North Korean exports to China more than double to near pre-pandemic levels

September spike could signal DPRK’s willingness to expand trade for first time since the pandemic began, expert says

The total value of China-North Korea trade more than doubled between August and September, reaching its highest value in more than a year, newly released data shows.

According to the Chinese General Administration of Customs (GAC), China imported $14.3 million worth of goods from North Korea in September, up from just $6.2 million the month prior.

The September import figures are the highest since Dec. 2019, just before the COVID-19 virus spilled out of Wuhan and rattled the world economy.

Meanwhile, Chinese exports to North Korea increased from $22.5 million in August to $55.6 million in September.

In total, China-North Korea trade in September was worth $69.9 million, the highest volume since cross-border trade reached $73.8 million in July 2020.

Comparisons with pre-pandemic trade levels, however, reveal how little access Pyongyang has to Chinese commodities under its COVID-19 prevention policies. For instance, in Sept. 2019, trade between the two countries was worth $243.6 million — nearly four times the Sept. 2021 figures.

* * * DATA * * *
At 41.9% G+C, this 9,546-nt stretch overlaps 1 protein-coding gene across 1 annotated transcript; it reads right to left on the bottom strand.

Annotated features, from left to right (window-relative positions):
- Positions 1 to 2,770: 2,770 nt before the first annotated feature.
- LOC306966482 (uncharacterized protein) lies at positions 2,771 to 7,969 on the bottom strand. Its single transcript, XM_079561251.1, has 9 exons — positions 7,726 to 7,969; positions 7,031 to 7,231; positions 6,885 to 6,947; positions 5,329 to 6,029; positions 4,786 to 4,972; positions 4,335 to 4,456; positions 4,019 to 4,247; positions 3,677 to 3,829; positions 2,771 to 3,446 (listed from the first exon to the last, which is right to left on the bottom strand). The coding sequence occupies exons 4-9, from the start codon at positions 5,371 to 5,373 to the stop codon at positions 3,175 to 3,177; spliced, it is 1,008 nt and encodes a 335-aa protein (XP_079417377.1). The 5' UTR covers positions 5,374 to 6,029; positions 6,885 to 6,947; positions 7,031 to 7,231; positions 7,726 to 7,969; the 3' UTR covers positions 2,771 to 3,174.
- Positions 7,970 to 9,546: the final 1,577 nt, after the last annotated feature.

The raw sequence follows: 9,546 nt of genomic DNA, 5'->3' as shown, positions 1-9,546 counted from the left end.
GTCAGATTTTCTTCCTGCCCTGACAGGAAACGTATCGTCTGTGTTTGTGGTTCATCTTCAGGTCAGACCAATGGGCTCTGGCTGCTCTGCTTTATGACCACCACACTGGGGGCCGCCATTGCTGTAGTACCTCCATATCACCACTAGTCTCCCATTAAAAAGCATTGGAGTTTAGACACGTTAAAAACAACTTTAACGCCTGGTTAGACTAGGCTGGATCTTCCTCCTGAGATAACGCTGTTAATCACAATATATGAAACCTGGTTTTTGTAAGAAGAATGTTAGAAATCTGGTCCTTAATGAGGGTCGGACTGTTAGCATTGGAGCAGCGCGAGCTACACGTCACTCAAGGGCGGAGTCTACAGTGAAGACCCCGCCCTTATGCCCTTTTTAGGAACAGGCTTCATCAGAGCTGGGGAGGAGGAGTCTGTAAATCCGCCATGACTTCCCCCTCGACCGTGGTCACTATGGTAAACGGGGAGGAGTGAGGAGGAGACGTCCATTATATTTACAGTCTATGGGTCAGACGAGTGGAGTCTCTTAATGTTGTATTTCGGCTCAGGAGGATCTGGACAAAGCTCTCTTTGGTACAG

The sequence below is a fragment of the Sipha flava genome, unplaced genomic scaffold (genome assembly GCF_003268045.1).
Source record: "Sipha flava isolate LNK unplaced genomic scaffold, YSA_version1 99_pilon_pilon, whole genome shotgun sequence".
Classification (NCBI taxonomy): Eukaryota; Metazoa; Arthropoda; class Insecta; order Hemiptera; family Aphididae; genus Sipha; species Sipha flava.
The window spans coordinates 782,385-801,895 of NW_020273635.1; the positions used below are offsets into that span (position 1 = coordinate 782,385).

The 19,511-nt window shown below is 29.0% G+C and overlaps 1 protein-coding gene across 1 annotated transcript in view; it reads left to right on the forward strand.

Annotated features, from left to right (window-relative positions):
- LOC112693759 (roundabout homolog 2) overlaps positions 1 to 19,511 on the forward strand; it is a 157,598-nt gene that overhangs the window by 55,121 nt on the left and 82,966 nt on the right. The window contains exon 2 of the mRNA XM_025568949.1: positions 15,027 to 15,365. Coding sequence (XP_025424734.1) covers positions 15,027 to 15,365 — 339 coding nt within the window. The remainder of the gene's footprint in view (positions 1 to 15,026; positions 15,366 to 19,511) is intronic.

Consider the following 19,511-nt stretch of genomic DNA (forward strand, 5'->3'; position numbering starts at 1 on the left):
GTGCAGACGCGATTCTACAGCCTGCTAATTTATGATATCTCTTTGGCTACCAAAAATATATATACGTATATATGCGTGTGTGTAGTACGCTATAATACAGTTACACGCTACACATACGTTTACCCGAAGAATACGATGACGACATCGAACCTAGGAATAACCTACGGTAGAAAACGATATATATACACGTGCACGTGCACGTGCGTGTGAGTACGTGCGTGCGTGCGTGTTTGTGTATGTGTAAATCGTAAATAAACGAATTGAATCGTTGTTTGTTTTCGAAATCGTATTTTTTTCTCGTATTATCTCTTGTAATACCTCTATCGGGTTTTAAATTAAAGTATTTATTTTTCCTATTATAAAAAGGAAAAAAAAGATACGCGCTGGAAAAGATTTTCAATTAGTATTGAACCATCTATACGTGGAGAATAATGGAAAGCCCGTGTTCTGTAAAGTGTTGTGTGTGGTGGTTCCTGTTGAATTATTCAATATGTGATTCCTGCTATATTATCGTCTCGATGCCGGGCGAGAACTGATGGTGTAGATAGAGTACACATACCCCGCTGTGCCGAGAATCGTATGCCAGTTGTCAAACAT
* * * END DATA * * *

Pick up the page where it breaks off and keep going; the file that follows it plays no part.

Peter Ward, a North Korea economy expert and NK Pro analytic contributor, said on Monday that the upswing “indicates that the leadership in Pyongyang feels the need to reopen to Chinese trade, given the economic situation in the country.”

GAC data usually does not include coal illegally imported from North Korea, suggesting the uptick in imports is not tied to recent, suspected coal shipments to northeast China after authorities there directed state energy companies to secure fuel “at all costs.”

Ward added that the data could “presage a large influx of food or aid in the coming months,” assuming the latest figures do not include any sizeable increases in food imports. The GAC is expected to release more detailed trade data this Wednesday, local time.

In Jan. 2020, North Korea mostly sealed its border to prevent the spread of COVID-19, halting nearly all movement of people and goods to and from China. The restrictions have all but decimated cross-border trade since around Feb. 2020, upending a critical trade lifeline and thrusting the country into an economic situation that North Korean leader Kim Jong Un has described as “grim.”

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